Under the plan every American would be entitled to hospital and physician care, long-term care, prescription drugs, preventative care, dental care, and mental health services ... with no copayments or deductibles. Individuals would choose their own physician or source or care.
"Our health care system is in a state of crisis," Rep. Russo said. "Thirty-seven million Americans are uninsured and millions more are underinsured. Children are denied pediatric care; pregnant mothers are shut out of prenatal care; working parents are impoverished by unexpected health costs; the elderly are denied access to long-term care; and our businesses are bankrupted by spiraling health care costs."
The bill's sponsors believe that HR1300 would save the nation $40 billion in health care costs by substituting a single, publicly administered national insurer, replacing the network of 1500-plus private insurance plans now in place. Health care providers would see a vast reduction in paperwork and the administrative costs of health insurance would be slashed. Currently 18% of hospital spending is for administration and billing; physicians spend close to 45% of their gross income on billing.
Supporters of the bill believe this plan would bring the U.S. inline with other industrialized nations which spend less on health care -- the U.S. spends 11.5% of GNP on health care -- while providing better health care. The U.S. ranks 13th in life expectancy and an appalling 22nd in infant mortality, according to statistics compiled by the World Health Organization.
HR1300 will be funded by what is described as "moderate increases in payroll taxes, personal and corporate income taxes and state and federal contributions." Proponents of the bill declare that despite tax increases, the savings for Americans would be dramatic. Families with average incomes of $27,000 would save $1,400 a year in health care costs.
Savings of 28 billion dollars for senior citizens is projected, while the non-elderly will save 25 billion dollars.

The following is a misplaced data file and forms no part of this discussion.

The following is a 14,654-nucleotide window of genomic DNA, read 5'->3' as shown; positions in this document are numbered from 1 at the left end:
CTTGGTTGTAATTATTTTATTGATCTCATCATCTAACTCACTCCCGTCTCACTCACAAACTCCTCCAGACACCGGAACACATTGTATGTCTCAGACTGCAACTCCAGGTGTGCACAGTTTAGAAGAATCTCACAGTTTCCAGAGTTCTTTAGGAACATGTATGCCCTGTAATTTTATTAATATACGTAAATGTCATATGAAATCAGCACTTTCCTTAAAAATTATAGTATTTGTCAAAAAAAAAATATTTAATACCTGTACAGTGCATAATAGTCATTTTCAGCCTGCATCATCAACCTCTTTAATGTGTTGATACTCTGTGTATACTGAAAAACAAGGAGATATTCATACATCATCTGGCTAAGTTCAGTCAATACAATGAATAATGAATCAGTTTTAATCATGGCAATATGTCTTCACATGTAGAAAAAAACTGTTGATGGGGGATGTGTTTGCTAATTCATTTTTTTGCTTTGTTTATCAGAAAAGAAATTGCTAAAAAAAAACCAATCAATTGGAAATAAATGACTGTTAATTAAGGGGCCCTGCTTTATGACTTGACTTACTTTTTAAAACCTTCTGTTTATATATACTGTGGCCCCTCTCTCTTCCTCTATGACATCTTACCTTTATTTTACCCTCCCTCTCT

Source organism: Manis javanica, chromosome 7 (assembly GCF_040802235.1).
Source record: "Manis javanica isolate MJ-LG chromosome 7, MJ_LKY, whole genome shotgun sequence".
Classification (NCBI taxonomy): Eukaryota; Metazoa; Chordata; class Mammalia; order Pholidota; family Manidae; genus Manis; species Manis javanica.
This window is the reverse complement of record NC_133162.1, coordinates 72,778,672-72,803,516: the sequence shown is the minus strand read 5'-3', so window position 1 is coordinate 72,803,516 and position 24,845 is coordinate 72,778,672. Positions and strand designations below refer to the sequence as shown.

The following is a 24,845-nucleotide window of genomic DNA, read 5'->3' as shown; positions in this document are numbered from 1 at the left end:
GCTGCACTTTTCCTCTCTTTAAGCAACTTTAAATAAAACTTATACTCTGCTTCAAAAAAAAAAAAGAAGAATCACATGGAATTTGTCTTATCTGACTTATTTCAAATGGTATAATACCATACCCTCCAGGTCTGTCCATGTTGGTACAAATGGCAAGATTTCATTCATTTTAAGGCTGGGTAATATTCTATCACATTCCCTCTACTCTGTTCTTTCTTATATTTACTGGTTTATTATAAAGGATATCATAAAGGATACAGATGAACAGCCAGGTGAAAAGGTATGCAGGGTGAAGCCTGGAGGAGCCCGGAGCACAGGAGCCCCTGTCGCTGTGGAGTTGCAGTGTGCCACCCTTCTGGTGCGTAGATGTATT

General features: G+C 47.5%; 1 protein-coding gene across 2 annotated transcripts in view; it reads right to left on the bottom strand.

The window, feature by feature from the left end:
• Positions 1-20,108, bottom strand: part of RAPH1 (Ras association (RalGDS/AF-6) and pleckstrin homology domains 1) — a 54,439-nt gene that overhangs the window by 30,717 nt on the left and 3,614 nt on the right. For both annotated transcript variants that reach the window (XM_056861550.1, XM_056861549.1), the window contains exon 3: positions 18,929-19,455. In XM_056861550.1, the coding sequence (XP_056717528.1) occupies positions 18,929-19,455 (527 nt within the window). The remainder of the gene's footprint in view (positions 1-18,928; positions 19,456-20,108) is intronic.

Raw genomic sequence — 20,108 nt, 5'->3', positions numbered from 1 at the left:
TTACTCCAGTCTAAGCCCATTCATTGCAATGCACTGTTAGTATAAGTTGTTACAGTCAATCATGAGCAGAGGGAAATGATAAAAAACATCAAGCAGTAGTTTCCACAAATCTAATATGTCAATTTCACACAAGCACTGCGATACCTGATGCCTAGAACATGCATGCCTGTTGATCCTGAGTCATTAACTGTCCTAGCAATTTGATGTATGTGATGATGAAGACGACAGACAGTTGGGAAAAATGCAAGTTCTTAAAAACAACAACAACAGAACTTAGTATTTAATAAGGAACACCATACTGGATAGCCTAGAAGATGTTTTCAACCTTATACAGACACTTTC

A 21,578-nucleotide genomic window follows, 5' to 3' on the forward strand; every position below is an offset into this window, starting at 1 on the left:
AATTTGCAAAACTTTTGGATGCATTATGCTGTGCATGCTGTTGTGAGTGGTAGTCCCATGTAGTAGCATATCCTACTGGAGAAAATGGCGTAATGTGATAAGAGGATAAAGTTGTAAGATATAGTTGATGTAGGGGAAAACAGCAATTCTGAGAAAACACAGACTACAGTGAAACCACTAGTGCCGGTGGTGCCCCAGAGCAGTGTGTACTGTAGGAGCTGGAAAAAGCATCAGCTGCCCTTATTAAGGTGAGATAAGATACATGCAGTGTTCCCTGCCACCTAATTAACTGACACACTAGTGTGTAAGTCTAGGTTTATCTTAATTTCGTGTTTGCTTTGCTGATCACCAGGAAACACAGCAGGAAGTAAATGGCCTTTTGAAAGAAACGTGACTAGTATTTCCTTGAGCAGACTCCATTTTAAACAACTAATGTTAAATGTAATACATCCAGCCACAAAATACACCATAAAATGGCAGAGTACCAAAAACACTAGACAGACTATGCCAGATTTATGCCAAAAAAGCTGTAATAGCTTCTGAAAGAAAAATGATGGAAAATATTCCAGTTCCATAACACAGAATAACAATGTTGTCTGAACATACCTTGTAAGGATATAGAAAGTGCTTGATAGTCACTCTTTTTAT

Rep. Russo states: "I want to work with any groups interested in shaping our health care system for the 21st century. The Russo plan is a first step toward a system which provides quality health care at a reasonable cost for all Americans."
The bill is supported by 10 large unions, and a number of citizen groups. Robert Brandon, vice president of Citizen Action, a nonprofit activist group that seeks to organize nationwide support for the bill, declared the Russo bill, "a cure for our diseased health care delivery system."
The proposal would replace employer and individual health insurance premiums with the following:
- Social Security payroll tax would continue (1.45% of employees annual wages), but the amount paid by the employer (currently a matching amount) would increase to 7.5% of the employee's salary.
- Corporate income tax rate would increase from 34% to 38% for businesses with more than $75,000 in profits.
- Personal income tax rates would increase up to 38% for families with incomes above $200,000 (currently the maximum rate is 34%).
- Up to 85% of Social Security benefits would be taxable as income, compared to the current 50% maximum.
- The elderly would pay a premium of $55 a month for long-term care.
- All federal health care monies would go to the national trust fund. Medicaid would be abolished. The states would pay to the trust fund 85% of what they now pay for Medicaid, plus a per-capita fee of $85.
Commenting on the Russo bill, ACA director of governmental relations Richard Miller commended Congressman Russo and the co-sponsers of the bill for their efforts. However, Mr. Miller stated, "The Russo bill ... raises more questions than it answers. The full scope of those benefits which might be offered is not clear, and the freedom of choice of provider provision is vague. Mr. Miller added, " ... replacing private insurance plans with one single publicly administered insurer ... goes way beyond anything Congress is likely to seriously consider.
This bill, if seriously considered, would likely undergo radical modifications. Mr. Miller said, "I don't think doctors of chiropractic should be unduly alarmed or intrigued by the Russo proposal. It's simply one of many being tossed out for consideration ... Congress might very well do something to expand access to health care in the next couple of years, but it's likely to be done in phases or steps, not anything as sweeping or broad as the Russo proposal.